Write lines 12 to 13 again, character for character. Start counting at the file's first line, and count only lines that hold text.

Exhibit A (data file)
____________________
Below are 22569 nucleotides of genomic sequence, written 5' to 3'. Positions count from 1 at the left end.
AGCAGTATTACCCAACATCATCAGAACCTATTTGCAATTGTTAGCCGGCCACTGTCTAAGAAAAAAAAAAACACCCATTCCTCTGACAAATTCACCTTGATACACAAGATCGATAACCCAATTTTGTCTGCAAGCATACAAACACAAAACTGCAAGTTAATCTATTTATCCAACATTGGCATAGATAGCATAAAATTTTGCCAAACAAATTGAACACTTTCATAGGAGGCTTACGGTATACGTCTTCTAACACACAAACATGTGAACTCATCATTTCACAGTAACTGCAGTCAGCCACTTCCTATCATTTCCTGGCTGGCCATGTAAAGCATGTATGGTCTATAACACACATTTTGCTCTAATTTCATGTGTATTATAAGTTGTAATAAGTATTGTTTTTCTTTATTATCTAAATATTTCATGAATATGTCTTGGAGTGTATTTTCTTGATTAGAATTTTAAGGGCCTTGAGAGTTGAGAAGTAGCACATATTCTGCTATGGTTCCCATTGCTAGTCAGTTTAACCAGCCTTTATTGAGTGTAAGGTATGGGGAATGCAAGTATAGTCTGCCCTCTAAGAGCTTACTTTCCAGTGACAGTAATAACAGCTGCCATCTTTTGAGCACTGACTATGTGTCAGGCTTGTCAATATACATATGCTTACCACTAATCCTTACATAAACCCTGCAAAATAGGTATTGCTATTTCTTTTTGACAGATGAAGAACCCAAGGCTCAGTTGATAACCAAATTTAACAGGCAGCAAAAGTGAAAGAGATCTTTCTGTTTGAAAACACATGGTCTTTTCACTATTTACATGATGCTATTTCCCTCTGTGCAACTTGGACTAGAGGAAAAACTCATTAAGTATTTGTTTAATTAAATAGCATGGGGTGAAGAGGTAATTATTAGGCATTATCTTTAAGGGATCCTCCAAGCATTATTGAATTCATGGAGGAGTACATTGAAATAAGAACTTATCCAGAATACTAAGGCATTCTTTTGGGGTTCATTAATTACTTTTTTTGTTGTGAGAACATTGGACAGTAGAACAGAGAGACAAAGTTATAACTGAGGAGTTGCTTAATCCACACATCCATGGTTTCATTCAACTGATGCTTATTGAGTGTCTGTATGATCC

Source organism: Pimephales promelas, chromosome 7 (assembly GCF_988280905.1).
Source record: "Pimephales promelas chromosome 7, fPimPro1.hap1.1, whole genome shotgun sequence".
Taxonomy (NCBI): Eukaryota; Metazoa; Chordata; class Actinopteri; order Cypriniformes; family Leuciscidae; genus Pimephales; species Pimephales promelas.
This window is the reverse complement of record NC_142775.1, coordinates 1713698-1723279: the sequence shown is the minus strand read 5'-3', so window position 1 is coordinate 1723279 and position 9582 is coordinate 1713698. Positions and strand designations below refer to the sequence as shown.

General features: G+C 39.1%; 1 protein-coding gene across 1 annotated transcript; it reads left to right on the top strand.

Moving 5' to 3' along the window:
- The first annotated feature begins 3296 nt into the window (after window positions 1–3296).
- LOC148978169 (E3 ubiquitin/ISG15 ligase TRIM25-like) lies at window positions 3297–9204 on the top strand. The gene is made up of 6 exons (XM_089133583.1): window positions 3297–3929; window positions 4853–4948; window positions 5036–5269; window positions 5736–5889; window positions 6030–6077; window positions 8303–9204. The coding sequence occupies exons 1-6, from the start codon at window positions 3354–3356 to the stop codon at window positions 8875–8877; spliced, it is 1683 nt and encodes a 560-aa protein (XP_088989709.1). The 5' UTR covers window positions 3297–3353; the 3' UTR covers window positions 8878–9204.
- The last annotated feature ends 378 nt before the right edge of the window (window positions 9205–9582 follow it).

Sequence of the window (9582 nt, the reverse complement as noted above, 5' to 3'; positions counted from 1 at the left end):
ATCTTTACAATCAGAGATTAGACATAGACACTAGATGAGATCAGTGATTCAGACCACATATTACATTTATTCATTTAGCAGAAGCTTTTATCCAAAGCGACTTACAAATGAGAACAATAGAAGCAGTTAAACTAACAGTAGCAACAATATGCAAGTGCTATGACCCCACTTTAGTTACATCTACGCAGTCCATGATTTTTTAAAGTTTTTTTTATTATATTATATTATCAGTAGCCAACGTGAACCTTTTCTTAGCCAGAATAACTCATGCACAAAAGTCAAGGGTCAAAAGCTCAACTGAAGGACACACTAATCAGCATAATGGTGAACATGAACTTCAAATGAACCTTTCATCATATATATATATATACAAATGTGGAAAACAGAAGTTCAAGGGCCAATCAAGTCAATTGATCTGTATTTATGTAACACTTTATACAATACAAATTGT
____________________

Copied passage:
Sequence of the window (9582 nt, the reverse complement as noted above, 5' to 3'; positions counted from 1 at the left end):
ATCTTTACAATCAGAGATTAGACATAGACACTAGATGAGATCAGTGATTCAGACCACATATTACATTTATTCATTTAGCAGAAGCTTTTATCCAAAGCGACTTACAAATGAGAACAATAGAAGCAGTTAAACTAACAGTAGCAACAATATGCAAGTGCTATGACCCCACTTTAGTTACATCTACGCAGTCCATGATTTTTTAAAGTTTTTTTTATTATATTATATTATCAGTAGCCAACGTGAACCTTTTCTTAGCCAGAATAACTCATGCACAAAAGTCAAGGGTCAAAAGCTCAACTGAAGGACACACTAATCAGCATAATGGTGAACATGAACTTCAAATGAACCTTTCATCATATATATATATATACAAATGTGGAAAACAGAAGTTCAAGGGCCAATCAAGTCAATTGATCTGTATTTATGTAACACTTTATACAATACAAATTGT